Caught Red-Handed: Pesticides in Organic Strawberry Plants

Thought those organic strawberries you picked up at the market are pesticide-free? You should think again, according to the Pesticide Action Network and several organic farmers in California. In a letter written to the USDA, they point out that most organic strawberry plants grown in the state are actually fumigated with millions of pounds of pesticides every year.

This problem stems from a loophole in the definition of organic produce: in order for something to be labeled as organic, only the produce itself needs to be pesticide-free. This means that before the plant bears fruit, it can be fumigated and treated with all kinds of dangerous chemicals. Because of this loophole, even consumers who are diligent in avoiding non-organic produce are probably inadvertently consuming produce from plants that have been treated with pesticides.

Though organic plants still have less exposure to chemicals than non-organic ones, this incident is shedding light into the hypocrisy of big-business organic agriculture. James Rickert, a disillusioned former farmer, explains it to the New York Times: “The reality is that a lot of the organic growers want nothing to do with organic plants” because it’s a financial risk. If the organic plants carry disease, then it could wipe out a crop. And since the producers can label it as organic anyway, why shell out the extra cash?

Thankfully, because of the efforts of PAN and its allies, this important issue is starting to gather steam. Hopefully, with just a little more pressure, policy-makers and pen-pushers at the USDA will realize that “organic” really should mean organic and actually keep pesticides out of our food.

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Photo credit: gongar's Flickr stream.

113 comments

Ruth R.
Ruth R.3 years ago

The computer or something went unusual -- so the comment got printed 3 times.

Ruth R.
Ruth R.3 years ago

Grow organic stawberries in your window box, plant container, and/or garden, so you will know that they are organic. There are resources that need to be gathered -- organic gardening books, organic gardening magazines, and the organic gardening people -- who have the info from experience.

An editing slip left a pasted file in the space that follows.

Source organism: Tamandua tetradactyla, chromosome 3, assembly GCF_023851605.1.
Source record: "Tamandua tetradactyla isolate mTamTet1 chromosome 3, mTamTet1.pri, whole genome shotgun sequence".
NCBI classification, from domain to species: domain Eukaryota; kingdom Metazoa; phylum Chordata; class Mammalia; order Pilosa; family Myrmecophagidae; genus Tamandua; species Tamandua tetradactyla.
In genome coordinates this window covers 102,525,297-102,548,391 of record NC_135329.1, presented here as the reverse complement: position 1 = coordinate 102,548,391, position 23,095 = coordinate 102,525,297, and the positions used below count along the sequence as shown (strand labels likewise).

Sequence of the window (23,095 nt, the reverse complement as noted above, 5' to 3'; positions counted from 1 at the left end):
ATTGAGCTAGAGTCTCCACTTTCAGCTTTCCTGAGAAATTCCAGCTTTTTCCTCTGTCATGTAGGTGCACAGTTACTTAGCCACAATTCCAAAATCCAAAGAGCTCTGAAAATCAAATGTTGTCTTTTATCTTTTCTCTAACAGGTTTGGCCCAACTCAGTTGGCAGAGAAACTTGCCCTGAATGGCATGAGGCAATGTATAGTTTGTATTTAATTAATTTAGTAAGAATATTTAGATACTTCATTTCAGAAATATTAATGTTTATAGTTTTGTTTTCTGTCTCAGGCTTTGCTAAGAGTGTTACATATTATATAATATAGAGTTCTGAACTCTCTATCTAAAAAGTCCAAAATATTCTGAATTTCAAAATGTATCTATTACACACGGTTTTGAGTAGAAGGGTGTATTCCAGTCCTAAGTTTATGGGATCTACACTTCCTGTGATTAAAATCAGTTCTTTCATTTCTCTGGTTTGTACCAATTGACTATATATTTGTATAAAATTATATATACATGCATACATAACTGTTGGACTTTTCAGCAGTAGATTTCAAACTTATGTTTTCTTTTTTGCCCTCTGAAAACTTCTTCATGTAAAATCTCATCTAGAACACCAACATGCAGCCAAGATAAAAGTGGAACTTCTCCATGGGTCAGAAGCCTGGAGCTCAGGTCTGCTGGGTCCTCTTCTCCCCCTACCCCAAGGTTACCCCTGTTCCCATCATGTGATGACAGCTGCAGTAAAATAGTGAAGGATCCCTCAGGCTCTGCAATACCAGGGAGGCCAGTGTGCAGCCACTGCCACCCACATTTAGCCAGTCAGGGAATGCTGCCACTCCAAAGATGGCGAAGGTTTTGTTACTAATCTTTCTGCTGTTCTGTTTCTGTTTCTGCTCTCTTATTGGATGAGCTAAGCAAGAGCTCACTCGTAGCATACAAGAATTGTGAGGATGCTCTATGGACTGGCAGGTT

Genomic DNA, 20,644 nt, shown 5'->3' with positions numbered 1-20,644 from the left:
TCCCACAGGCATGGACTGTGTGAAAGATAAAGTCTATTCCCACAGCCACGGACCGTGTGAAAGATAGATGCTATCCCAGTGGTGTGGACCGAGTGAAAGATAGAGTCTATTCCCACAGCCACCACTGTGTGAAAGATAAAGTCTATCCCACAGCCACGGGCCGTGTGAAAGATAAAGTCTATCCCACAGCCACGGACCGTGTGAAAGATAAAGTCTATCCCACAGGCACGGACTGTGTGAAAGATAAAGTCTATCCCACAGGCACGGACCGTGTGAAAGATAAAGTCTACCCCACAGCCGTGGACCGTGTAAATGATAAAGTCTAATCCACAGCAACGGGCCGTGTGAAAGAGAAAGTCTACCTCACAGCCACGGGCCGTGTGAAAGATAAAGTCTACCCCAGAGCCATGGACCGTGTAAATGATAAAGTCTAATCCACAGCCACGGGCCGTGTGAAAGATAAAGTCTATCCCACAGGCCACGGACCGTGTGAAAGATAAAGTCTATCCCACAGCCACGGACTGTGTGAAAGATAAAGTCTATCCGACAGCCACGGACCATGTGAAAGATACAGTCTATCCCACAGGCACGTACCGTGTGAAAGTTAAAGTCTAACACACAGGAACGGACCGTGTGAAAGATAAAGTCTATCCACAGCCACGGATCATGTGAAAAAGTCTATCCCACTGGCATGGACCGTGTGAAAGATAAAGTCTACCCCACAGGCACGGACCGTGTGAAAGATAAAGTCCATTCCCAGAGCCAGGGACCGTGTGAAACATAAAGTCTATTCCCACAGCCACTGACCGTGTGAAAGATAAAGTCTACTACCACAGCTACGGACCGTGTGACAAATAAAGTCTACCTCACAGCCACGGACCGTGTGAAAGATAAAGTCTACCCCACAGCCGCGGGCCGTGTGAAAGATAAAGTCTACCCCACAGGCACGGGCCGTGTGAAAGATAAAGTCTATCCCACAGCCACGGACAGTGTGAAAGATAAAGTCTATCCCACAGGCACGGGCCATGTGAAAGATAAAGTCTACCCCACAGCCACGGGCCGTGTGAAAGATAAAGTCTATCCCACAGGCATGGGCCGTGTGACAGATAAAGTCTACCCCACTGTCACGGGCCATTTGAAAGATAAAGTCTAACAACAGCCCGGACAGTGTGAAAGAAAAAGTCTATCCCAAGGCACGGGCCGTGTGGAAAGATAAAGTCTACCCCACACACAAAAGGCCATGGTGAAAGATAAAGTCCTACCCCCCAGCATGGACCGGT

Ruth R.
Ruth R.3 years ago

Grow organic stawberries in your window box, plant container, and/or garden, so you will know that they are organic. There are resources that need to be gathered -- organic gardening books, organic gardening magazines, and the organic gardening people -- who have the info from experience.

Ruth R.
Ruth R.3 years ago

Grow organic stawberries in your window box, plant container, and/or garden, so you will know that they are organic. There are resources that need to be gathered -- organic gardening books, organic gardening magazines, and the organic gardening people -- who have the info from experience.

jane r.
jane ryan4 years ago

let's not jump to conclusions...find out what the regulations say in your own state, and then BUY LOCAL and seasonally! organic IS still better 99% of the time...and yes, strawberries are surprisingly easy to grow yourself if you have enough hours of sun and a well-drained soil.

Linda Jarsky
Linda Jarsky4 years ago

"The earth, like the sun, like the air, belongs to everyone -- and to no one. "

–Edward Abbey

Genevieve L.
Genevieve L.4 years ago

A word of caution about this story: the laws regarding organic certification vary widely from one country, or possibly one state from the next. On the USDA's website, it says clearly that synthetic pesticides and fertilizers may not be used on organic produce. I don't know what the law in California says, but I would guess it's not the same everywhere. Here in Canada the law mentions pretty clearly that synthetic pesticides and fertilizers are not allowed, period. At any stage of the plant's growth. My word of caution is this: be careful not to suggest that all organic food is doused with pesticides, as it is just not true. There may be those who abuse the system and take advantage of legal loopholes, but that is not the rule. It's hard enough to convince people that buying organic is worth the price differential without having Care2 contributing to the problem. Of course, loopholes should be pointed out and corrected, but one must be extremely careful in doing so, to avoid undermining the credibility of the very thing you're fighting for.

Sarah Metcalf
Sarah M.4 years ago

We definitely need stricter policies.

Annmari Lundin
Annmari Lundin4 years ago

Only one solution: Grow your own!

Jessica Laid
Jessica Laid4 years ago

Plant your own. I have also planted rasberries,blueberries,an apple tree, many vegetables and soon grapes!